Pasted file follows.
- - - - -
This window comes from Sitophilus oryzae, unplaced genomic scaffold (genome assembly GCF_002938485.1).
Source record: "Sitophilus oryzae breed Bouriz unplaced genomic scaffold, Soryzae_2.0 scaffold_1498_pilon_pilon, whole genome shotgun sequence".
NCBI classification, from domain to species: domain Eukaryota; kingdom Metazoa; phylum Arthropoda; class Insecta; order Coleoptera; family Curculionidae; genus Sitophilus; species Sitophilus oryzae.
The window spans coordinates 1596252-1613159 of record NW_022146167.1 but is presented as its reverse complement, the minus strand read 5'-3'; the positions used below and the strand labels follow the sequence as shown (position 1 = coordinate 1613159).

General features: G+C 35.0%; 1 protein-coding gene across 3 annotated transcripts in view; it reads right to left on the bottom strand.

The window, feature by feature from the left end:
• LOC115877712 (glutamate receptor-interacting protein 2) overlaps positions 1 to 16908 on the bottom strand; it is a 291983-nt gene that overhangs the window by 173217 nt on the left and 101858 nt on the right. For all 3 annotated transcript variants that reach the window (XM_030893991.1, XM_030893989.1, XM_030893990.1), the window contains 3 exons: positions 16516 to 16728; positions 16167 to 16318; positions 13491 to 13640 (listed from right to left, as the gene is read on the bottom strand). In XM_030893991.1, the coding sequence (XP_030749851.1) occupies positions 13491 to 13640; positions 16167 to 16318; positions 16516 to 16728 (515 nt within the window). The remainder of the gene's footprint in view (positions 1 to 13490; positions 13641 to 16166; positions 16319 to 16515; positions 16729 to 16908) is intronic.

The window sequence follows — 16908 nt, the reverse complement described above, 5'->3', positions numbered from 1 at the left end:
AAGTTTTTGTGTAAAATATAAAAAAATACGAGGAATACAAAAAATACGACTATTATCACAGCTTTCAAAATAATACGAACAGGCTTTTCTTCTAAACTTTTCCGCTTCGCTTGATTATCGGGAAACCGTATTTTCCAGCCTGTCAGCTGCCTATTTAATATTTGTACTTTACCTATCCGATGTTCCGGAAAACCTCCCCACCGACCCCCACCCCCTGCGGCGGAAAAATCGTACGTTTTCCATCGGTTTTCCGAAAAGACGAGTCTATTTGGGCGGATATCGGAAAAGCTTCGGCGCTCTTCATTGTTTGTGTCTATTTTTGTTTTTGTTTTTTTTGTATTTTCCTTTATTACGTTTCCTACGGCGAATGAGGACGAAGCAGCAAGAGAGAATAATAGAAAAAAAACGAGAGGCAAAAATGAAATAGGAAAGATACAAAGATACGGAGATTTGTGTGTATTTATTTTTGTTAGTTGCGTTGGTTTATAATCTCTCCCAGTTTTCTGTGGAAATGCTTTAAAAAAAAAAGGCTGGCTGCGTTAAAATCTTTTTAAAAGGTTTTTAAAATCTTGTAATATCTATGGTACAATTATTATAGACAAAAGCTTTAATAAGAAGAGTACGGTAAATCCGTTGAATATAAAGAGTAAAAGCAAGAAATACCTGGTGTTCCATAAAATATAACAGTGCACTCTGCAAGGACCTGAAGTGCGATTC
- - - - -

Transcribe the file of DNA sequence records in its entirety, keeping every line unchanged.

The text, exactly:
This window comes from Sitophilus oryzae, unplaced genomic scaffold (genome assembly GCF_002938485.1).
Source record: "Sitophilus oryzae breed Bouriz unplaced genomic scaffold, Soryzae_2.0 scaffold_1498_pilon_pilon, whole genome shotgun sequence".
NCBI classification, from domain to species: domain Eukaryota; kingdom Metazoa; phylum Arthropoda; class Insecta; order Coleoptera; family Curculionidae; genus Sitophilus; species Sitophilus oryzae.
The window spans coordinates 1596252-1613159 of record NW_022146167.1 but is presented as its reverse complement, the minus strand read 5'-3'; the positions used below and the strand labels follow the sequence as shown (position 1 = coordinate 1613159).

General features: G+C 35.0%; 1 protein-coding gene across 3 annotated transcripts in view; it reads right to left on the bottom strand.

The window, feature by feature from the left end:
• LOC115877712 (glutamate receptor-interacting protein 2) overlaps positions 1 to 16908 on the bottom strand; it is a 291983-nt gene that overhangs the window by 173217 nt on the left and 101858 nt on the right. For all 3 annotated transcript variants that reach the window (XM_030893991.1, XM_030893989.1, XM_030893990.1), the window contains 3 exons: positions 16516 to 16728; positions 16167 to 16318; positions 13491 to 13640 (listed from right to left, as the gene is read on the bottom strand). In XM_030893991.1, the coding sequence (XP_030749851.1) occupies positions 13491 to 13640; positions 16167 to 16318; positions 16516 to 16728 (515 nt within the window). The remainder of the gene's footprint in view (positions 1 to 13490; positions 13641 to 16166; positions 16319 to 16515; positions 16729 to 16908) is intronic.

The window sequence follows — 16908 nt, the reverse complement described above, 5'->3', positions numbered from 1 at the left end:
AAGTTTTTGTGTAAAATATAAAAAAATACGAGGAATACAAAAAATACGACTATTATCACAGCTTTCAAAATAATACGAACAGGCTTTTCTTCTAAACTTTTCCGCTTCGCTTGATTATCGGGAAACCGTATTTTCCAGCCTGTCAGCTGCCTATTTAATATTTGTACTTTACCTATCCGATGTTCCGGAAAACCTCCCCACCGACCCCCACCCCCTGCGGCGGAAAAATCGTACGTTTTCCATCGGTTTTCCGAAAAGACGAGTCTATTTGGGCGGATATCGGAAAAGCTTCGGCGCTCTTCATTGTTTGTGTCTATTTTTGTTTTTGTTTTTTTTGTATTTTCCTTTATTACGTTTCCTACGGCGAATGAGGACGAAGCAGCAAGAGAGAATAATAGAAAAAAAACGAGAGGCAAAAATGAAATAGGAAAGATACAAAGATACGGAGATTTGTGTGTATTTATTTTTGTTAGTTGCGTTGGTTTATAATCTCTCCCAGTTTTCTGTGGAAATGCTTTAAAAAAAAAAGGCTGGCTGCGTTAAAATCTTTTTAAAAGGTTTTTAAAATCTTGTAATATCTATGGTACAATTATTATAGACAAAAGCTTTAATAAGAAGAGTACGGTAAATCCGTTGAATATAAAGAGTAAAAGCAAGAAATACCTGGTGTTCCATAAAATATAACAGTGCACTCTGCAAGGACCTGAAGTGCGATTC